Using data on 13.82m cab rides from January to October 2009 in New York City, combined with statistics on hourly levels of solar radiation, a recent study entitled “Taxicab tipping and sunlight” found a significant positive relationship between sunlight and tipping.
The study, by Srikant Devaraj and Pankaj Patel from the Miller College of Business and the Villanova School of Business, found an estimated tipping increase of 0.5 to 0.7 percentage points when transitioning from a dark sky to full sunshine.
But if people tip more on sunny days, what about the possible impact on more consequential financial decisions? Can this small but reliable effect also have implications for the stock market? Is that a hot tip on an effect powerful enough to move the stock market?
Can you trade on the weather?
According to professor David Hirshleifer of the University of California at Irvine and professor Tyler Shumwa of the University of Michigan, the answer is a resounding yes.
Although several research studies have confirmed that sunny weather can positively impact the stock market and other financial indicators, their study, “Good Day Sunshine: Stock Returns and the Weather”, remains one of the first and most seminal in the area of weather forecasting market movements.
It examined the relationship between morning sunshine in the city of a country’s leading stock exchange, and daily market index returns across 26 countries over 17 years. Sunshine was strongly significantly associated with stock returns. The difference in expected return between a completely overcast day and a sunny day was found on average to be about nine basis points – though this could climb to approaching double this in some trading centres, such as New York.
The study also found that traders could make money with an investment strategy based purely on predicting market movements from weather. There was potential profit in trading on the sunshine. However, because weather can be very changeable, this investment strategy would involve a lot of trading, so if transaction costs were high, this would begin to eat away at profits.
The authors argue that there must be something psychological going on to explain this effect, since the impact of sunshine applies to markets across the globe.
Hirshleifer and Shumway contend that, if people are more optimistic when the sun shines, they will be more inclined to buy stocks on sunny days.
This is a “mood” theory – if people are put in a positive frame of mind, this affects the way they trade.
If you can predict that the market is going to be in happier emotional states because of the weather, you can exploit this powerful and reliable forecast about market movements during clear skies. As long as the move is reliable, it doesn’t have to be stratospheric to be the basis for profitable trading.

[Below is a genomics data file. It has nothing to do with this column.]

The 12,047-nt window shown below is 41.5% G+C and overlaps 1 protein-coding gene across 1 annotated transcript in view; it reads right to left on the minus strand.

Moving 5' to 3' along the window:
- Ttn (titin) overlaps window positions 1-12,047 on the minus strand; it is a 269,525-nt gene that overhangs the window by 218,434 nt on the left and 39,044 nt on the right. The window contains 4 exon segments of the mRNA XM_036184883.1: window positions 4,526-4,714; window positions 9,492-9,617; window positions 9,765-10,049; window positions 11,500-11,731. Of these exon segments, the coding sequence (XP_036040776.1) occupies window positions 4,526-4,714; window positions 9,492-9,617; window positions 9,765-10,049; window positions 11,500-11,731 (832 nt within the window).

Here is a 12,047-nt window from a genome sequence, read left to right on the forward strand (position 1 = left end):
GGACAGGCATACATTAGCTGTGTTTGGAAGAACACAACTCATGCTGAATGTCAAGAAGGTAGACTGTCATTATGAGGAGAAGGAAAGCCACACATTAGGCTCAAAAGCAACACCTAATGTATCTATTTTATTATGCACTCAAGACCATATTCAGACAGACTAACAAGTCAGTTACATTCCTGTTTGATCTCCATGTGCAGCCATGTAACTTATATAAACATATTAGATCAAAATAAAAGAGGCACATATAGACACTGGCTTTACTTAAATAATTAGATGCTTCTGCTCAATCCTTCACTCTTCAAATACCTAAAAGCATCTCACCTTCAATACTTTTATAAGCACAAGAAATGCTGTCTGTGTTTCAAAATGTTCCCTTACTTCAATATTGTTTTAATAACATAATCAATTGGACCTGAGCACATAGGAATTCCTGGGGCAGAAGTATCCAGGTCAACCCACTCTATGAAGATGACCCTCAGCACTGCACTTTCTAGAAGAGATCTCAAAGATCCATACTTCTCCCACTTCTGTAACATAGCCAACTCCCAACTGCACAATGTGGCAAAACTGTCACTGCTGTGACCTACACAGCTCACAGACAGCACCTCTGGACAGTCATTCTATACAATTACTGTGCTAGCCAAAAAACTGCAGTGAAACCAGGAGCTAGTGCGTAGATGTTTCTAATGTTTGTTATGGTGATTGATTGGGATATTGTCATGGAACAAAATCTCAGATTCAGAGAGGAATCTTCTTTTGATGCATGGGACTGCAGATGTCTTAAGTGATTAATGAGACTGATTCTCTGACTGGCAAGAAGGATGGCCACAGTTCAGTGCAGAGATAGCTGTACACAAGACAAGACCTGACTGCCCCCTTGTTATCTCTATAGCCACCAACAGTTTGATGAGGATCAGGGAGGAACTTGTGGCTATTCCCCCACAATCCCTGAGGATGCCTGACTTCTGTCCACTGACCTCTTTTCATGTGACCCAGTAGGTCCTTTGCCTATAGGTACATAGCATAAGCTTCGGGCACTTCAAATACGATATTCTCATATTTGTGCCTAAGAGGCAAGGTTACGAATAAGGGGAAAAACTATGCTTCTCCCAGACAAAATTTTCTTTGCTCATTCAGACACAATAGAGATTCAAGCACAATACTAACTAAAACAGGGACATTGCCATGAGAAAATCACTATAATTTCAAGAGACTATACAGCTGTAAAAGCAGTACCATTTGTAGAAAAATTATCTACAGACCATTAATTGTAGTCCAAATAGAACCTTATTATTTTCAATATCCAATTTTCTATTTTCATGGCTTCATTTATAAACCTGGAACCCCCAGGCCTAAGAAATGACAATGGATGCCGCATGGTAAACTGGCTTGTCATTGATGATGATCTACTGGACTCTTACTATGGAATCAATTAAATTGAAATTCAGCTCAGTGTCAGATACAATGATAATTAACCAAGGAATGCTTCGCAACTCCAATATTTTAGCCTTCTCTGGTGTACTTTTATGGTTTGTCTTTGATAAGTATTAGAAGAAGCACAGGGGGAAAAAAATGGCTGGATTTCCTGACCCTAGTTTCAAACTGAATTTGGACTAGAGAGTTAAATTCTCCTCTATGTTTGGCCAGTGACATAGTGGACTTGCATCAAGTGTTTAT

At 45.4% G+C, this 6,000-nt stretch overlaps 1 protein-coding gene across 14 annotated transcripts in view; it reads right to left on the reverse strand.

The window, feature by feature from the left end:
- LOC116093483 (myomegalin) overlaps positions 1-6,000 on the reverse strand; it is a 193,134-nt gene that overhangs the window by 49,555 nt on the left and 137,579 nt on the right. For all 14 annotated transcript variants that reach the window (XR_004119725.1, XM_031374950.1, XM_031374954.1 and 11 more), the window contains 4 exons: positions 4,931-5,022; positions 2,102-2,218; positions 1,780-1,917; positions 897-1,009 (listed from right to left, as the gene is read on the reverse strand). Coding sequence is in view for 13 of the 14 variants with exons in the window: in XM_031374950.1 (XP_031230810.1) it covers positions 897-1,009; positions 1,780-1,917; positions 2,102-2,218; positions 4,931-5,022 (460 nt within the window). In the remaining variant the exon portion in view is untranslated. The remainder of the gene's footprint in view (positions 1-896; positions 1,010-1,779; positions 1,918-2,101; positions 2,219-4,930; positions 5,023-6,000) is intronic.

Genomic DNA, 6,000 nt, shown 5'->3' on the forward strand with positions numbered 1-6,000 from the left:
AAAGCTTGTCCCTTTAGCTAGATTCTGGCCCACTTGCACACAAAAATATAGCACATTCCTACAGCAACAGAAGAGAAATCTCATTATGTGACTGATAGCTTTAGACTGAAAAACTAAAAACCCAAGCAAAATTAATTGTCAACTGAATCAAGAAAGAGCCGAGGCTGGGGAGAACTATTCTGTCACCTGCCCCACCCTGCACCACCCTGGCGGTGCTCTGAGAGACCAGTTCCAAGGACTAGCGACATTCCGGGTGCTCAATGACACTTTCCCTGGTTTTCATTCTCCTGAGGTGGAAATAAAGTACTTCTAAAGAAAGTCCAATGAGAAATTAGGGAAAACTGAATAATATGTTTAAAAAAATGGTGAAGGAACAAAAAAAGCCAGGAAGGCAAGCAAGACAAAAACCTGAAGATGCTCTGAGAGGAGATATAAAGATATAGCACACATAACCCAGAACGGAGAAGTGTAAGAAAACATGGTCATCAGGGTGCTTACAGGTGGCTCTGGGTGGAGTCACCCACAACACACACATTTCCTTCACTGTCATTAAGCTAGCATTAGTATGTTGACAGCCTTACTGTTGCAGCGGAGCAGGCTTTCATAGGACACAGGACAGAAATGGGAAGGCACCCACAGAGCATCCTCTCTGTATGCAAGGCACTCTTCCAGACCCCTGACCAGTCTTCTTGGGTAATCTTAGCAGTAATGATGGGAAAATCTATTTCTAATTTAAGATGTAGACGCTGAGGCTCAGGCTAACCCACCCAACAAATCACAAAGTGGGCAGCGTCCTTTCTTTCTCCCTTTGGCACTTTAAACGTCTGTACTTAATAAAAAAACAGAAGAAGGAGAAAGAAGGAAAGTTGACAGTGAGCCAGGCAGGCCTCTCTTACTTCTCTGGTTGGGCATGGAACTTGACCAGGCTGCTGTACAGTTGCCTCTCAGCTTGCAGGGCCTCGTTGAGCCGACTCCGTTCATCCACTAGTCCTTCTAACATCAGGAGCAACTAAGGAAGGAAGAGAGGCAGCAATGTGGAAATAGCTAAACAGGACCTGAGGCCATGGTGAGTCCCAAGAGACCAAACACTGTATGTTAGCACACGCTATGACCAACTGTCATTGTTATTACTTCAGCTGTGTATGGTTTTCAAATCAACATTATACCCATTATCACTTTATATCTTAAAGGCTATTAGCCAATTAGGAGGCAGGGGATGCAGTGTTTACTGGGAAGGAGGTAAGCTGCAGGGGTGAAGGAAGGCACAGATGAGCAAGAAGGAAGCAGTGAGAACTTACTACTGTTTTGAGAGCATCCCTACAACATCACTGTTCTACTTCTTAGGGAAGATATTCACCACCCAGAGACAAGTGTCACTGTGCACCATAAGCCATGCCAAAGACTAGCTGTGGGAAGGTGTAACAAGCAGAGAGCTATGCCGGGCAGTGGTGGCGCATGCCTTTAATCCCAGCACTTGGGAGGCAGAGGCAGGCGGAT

Psychologists might place particular emphasis on unexpectedly good weather, because this has more impact on mood, than experiencing balmy day after balmy day in the middle of summer, where getting used to good weather will have less of an impact.
Another theory to explain what must be an irrational but widespread basis for trading is that traders incorrectly attribute their better mood to positive economic prospects, rather than to good weather. When you are happier, you find reasons for that positive emotional state in economic indicators (when the real reason is blue skies and warm weather), and this leads to more optimistic investment.
The “sunny days mean the market moves up” finding makes a prediction – it is not that a forecast of sunshine causes positive stock price reaction. Rather, it is the occurrence of the sunshine itself that heats up the prices.
Hirshleifer and Shumway caution against using weather as a trading strategy, and instead suggest that the really useful implication of their finding is that investors can benefit from becoming more aware of their moods, in order to avoid mood-based errors in their judgments and trades.
Another implication is that the weather forecast could be a more reliable predictor of your future mood than even you might be, even though you know yourself a lot better than the meteorologist on TV.
Psychologists have long known that people have trouble foreseeing their future moods and how this will affect impending behaviour, a phenomenon known as “projection bias”. But if you know the day is going to be unexpectedly sunny, it’s possible to reliably predict your mood later in the day – and also forecast the mood of the market – much more reliably than you might have guessed.
Unfortunately, this finding probably means you should be exploiting sunny days for a trading edge over the market, rather than taking the day off and catching some rays.
But profits generated by trading on the weather might pay for retirement to somewhere with more reliable sun.